Objective: To describe the dieting histories of bariatric surgery candidates.
Research methods and procedures: One hundred seventy-seven individuals with extreme obesity who sought bariatric surgery completed the Weight and Lifestyle Inventory, a self-report instrument that assesses several variables, including weight and dieting history. Patients' dieting histories were further explored with an aided recall during a preoperative behavioral/psychological evaluation performed by a mental health professional.
Results: Participants who completed the Weight and Lifestyle Inventory reported an average of 4.7 +/- 2.9 successful dieting attempts, defined as those that resulted in a loss of 10 lbs (4.5 kg) or more. These individuals reported a mean total lifetime weight loss of 61.1 +/- 41.3 kg. Despite these efforts, their weight increased from 89.4 +/- 27.4 kg at the time of their first diet (age 21.2 +/- 10.1 years) to 144.5 +/- 30.8 kg at the time they underwent their behavioral/psychological evaluation (age 43.0 +/- 11.0 years). Results of the aided recall revealed that participants had made numerous other efforts to lose weight that were unsuccessful. Self-directed diets and commercial programs were used more frequently.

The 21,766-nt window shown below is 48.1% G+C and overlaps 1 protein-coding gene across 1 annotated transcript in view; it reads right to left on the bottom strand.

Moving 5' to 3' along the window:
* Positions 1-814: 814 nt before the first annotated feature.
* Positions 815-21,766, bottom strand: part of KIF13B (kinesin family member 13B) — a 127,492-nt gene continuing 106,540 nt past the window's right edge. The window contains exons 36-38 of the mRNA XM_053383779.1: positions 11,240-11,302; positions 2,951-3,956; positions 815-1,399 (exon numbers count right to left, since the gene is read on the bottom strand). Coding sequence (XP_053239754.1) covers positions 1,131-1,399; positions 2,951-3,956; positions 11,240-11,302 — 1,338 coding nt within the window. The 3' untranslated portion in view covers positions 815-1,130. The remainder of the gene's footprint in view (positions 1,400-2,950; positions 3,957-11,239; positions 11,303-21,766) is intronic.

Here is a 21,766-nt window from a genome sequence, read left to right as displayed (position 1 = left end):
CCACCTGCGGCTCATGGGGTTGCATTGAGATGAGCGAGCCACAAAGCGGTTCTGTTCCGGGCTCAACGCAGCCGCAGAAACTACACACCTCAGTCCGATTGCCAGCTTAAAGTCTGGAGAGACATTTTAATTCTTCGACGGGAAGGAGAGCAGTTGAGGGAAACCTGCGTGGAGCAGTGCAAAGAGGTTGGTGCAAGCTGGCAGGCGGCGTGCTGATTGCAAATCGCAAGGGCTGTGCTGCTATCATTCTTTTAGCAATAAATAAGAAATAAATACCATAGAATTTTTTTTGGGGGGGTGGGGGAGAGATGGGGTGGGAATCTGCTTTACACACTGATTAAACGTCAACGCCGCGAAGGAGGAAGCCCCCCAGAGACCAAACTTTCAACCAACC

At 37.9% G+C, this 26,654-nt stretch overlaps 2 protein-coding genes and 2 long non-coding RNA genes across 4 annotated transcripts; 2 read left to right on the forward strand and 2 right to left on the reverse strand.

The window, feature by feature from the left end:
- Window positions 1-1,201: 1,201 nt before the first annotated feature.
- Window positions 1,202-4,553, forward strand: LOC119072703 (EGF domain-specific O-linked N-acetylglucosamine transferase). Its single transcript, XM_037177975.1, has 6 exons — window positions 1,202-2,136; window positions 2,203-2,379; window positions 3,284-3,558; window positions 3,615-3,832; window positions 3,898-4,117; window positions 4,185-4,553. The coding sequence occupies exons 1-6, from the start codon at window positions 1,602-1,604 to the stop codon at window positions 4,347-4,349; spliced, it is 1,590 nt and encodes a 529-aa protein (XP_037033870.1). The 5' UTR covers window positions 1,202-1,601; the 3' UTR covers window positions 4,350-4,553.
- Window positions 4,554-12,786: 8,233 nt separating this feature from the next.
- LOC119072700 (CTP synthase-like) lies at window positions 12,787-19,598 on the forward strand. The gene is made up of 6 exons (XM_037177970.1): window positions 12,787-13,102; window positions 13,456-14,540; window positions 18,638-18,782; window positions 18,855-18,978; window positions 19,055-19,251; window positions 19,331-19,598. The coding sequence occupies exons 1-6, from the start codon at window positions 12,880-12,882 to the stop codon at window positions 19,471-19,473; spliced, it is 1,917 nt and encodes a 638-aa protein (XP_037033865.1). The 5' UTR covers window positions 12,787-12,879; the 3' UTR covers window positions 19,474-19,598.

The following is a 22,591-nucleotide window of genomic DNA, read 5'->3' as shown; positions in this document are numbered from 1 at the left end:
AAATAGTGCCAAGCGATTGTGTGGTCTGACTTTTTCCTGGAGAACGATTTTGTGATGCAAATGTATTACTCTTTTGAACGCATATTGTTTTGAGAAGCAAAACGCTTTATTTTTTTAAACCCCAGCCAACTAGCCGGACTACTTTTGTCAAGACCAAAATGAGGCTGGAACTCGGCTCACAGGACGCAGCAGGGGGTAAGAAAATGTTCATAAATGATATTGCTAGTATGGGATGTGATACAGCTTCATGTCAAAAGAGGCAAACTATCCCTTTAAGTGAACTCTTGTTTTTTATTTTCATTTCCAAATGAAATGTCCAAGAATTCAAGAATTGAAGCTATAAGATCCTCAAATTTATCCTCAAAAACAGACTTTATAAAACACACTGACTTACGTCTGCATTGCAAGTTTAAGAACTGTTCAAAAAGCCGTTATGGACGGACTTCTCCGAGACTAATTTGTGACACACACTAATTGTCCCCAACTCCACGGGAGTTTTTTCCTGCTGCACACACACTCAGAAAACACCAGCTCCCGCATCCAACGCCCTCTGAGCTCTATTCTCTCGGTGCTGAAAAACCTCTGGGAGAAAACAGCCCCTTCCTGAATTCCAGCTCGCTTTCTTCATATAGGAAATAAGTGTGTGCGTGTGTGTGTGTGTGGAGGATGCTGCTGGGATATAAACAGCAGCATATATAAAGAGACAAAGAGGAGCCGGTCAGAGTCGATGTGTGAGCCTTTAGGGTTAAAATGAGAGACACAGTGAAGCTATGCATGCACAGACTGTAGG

Discussion: Individuals who sought bariatric surgery reported an extensive history of dieting, beginning in adolescence, that was not successful in halting progressive weight gain. Thus, the recommendation often made by insurance companies that patients delay surgery to attempt more conservative treatment options may be unwarranted, particularly in the presence of significant obesity-related comorbidities. Weight loss histories should be routinely examined during a behavioral evaluation to determine whether additional attempts at non-surgical weight loss are advisable. Future studies also are needed to explore the potential relationship between dieting history and postoperative outcome.